I have been writing, illustrating and producing books in which to support others to find the calm within the chaos – at times, a difficult feat. I’ve primarily been developing properties designed to nurture children’s growth, enhancing their emotional intelligence. Children today face daily challenges as they navigate a rapidly changing world. Begin Within offers the support and education to children and educators to inspire their inner transformation.
Happiness Doesn’t come from Headstands is a modern day story about the search for happiness, and one girl’s discovery that even in the face of failure, peace can be found. It’s the first book in a series called Lyle and Leela that was designed to help kids navigate the complex world of today.
Your business message is how to find the calm within the chaos. What does this mean to you and how might we achieve this day to day?
In my own life, I’ve worked hard to deepen my own self-awareness and equanimity as a woman.
To me, finding the calm within the chaos involves deepening awareness and cultivating equanimity. It’s about enhancing self-acceptance, self-compassion and honoring ones limitations and experiences. These are some of the ways to find peace in this roller coaster of a world that we live in and some of the themes of Happiness Doesn’t come from Headstands.
The first time I watched the “Happiness Doesn’t Come From Headstands“ video, as it was referred to me by my good online friend David , I thought: ”What an amazing message this book has for children!” I immediately contacted Tamara for an interview the next day. Poised, professional and very kind, Tamara took a fair amount of her time to answer my questions. I am very pleased today, to introduce you to a very inspiring woman.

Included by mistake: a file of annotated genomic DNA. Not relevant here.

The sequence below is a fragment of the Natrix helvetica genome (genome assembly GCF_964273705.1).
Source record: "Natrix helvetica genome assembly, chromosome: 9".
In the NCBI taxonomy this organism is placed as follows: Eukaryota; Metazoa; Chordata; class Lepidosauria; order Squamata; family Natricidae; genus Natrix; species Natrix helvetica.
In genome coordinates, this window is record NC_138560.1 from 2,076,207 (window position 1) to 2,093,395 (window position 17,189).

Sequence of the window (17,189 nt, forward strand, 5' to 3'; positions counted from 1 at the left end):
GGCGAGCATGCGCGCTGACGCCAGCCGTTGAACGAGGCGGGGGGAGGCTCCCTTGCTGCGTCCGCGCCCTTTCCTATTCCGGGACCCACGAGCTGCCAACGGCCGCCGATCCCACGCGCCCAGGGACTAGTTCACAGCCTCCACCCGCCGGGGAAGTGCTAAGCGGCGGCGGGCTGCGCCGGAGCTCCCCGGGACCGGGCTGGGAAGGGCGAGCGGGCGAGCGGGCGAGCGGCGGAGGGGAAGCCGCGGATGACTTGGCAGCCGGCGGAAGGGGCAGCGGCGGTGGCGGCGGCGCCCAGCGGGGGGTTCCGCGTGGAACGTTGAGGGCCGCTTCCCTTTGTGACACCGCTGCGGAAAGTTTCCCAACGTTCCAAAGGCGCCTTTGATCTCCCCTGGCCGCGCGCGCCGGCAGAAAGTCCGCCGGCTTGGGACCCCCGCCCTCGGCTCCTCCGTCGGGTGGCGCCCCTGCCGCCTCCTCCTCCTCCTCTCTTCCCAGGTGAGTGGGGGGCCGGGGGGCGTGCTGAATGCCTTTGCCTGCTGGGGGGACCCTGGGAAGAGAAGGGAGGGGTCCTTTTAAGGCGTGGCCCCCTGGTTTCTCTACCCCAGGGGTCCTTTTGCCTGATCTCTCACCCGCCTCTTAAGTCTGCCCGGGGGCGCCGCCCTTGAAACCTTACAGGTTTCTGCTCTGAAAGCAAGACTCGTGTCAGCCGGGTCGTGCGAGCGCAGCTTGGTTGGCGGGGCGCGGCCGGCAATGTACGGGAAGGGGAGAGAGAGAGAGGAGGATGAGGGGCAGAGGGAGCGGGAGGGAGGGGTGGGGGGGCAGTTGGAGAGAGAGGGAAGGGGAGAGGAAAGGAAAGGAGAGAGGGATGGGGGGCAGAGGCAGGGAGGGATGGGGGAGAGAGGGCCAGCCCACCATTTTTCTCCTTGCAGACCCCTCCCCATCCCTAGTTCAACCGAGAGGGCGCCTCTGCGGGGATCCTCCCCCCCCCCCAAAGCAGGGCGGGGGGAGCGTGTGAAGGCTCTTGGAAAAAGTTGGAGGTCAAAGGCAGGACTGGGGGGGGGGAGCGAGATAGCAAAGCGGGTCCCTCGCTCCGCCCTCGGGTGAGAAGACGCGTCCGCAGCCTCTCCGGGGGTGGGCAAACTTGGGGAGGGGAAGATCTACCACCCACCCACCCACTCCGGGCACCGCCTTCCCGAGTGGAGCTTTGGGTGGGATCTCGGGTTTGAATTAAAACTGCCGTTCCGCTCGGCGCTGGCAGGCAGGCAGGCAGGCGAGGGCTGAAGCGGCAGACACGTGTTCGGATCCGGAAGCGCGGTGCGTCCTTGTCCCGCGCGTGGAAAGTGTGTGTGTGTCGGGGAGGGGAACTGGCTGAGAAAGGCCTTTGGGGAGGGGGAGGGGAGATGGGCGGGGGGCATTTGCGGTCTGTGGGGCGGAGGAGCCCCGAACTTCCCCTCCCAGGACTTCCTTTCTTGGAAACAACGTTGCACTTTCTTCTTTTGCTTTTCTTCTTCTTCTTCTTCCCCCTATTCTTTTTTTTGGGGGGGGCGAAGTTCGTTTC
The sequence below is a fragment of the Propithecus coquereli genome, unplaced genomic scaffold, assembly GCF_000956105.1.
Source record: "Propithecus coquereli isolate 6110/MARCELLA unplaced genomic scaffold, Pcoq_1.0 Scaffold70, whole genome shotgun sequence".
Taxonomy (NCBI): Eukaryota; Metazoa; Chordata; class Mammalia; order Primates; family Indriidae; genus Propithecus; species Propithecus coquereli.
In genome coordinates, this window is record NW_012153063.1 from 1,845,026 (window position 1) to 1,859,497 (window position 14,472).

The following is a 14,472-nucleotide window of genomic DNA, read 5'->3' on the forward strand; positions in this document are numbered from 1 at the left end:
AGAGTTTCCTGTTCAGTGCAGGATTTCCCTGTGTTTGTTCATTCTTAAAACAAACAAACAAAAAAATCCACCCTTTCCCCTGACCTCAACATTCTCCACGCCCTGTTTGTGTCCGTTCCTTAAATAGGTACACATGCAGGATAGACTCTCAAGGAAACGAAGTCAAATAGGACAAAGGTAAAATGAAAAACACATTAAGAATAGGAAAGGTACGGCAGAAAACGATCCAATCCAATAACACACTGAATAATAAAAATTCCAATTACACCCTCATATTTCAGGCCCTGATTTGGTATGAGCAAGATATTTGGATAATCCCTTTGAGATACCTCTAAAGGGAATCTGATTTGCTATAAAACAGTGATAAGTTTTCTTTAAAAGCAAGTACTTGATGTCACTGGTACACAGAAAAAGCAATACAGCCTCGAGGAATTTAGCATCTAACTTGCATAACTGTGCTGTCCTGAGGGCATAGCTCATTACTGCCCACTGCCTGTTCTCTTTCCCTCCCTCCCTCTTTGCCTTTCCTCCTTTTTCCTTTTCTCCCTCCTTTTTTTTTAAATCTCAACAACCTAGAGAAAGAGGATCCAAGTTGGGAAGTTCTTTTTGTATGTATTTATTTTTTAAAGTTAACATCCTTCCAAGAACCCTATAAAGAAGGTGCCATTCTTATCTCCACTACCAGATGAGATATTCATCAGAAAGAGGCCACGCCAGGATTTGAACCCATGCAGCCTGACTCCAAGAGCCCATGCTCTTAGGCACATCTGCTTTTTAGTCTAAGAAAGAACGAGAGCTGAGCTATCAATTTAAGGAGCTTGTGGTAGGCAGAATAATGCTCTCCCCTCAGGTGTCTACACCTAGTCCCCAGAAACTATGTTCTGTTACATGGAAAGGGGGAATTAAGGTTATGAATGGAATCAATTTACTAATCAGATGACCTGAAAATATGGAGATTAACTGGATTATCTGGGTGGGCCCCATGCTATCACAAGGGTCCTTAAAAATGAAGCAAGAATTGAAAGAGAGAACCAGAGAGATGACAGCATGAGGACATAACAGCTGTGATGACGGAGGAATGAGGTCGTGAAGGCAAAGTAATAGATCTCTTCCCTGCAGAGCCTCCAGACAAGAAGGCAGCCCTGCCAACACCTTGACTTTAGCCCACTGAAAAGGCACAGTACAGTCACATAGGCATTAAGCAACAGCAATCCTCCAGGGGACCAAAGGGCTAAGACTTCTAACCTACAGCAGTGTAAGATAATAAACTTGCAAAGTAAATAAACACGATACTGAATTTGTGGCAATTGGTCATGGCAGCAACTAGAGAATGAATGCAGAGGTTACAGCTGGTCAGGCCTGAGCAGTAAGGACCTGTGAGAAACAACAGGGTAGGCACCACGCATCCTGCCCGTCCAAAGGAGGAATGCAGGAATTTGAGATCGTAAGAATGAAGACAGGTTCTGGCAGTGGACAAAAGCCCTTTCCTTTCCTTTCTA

Don’t forget to visit the Kickstarter page when you are done reading this fabulous interview 🙂 Only 4 days left in the campaign!
When and why did you begin writing?
I’ve been writing as long as I can remember – Be it through music or stories, it’s always been a way for me to help navigate this roller coaster of a world that we live in. Life is tricky. Expressing myself through music or on paper have been ways to express and make sense of it all.
Tell us about the ‘Happiness Doesn’t Come from Headstands’ campaign:
I’ll quickly describe the premise of the book first: Happiness Doesn’t Come From Headstands is a modern day story about the search for happiness, and one girl’s discovery that even in the face of failure, peace can be found.
There’s something you and I likely have in common: a familiarity with the well-known children’s book The Little Engine that Could.
I’ll admit it’s a cheerful and uplifting story. We enjoyed it as children and now we read it to our own.
But here’s the thing. The message, ‘If we try, and we try, we’ll eventually reach our goal,’ has not always reflected my reality.
My experience is that sometimes we try and we try, and we end up falling on our face. And so do our kids.
I’ve thought long and hard about the messages we teach our children (and ultimately maintain as our core beliefs as adults). To expect our efforts will always result in consistent success is misleading at best. We’re setting kids up to have unrealistic expectations that life should and will be perfect, and that’s not the real world…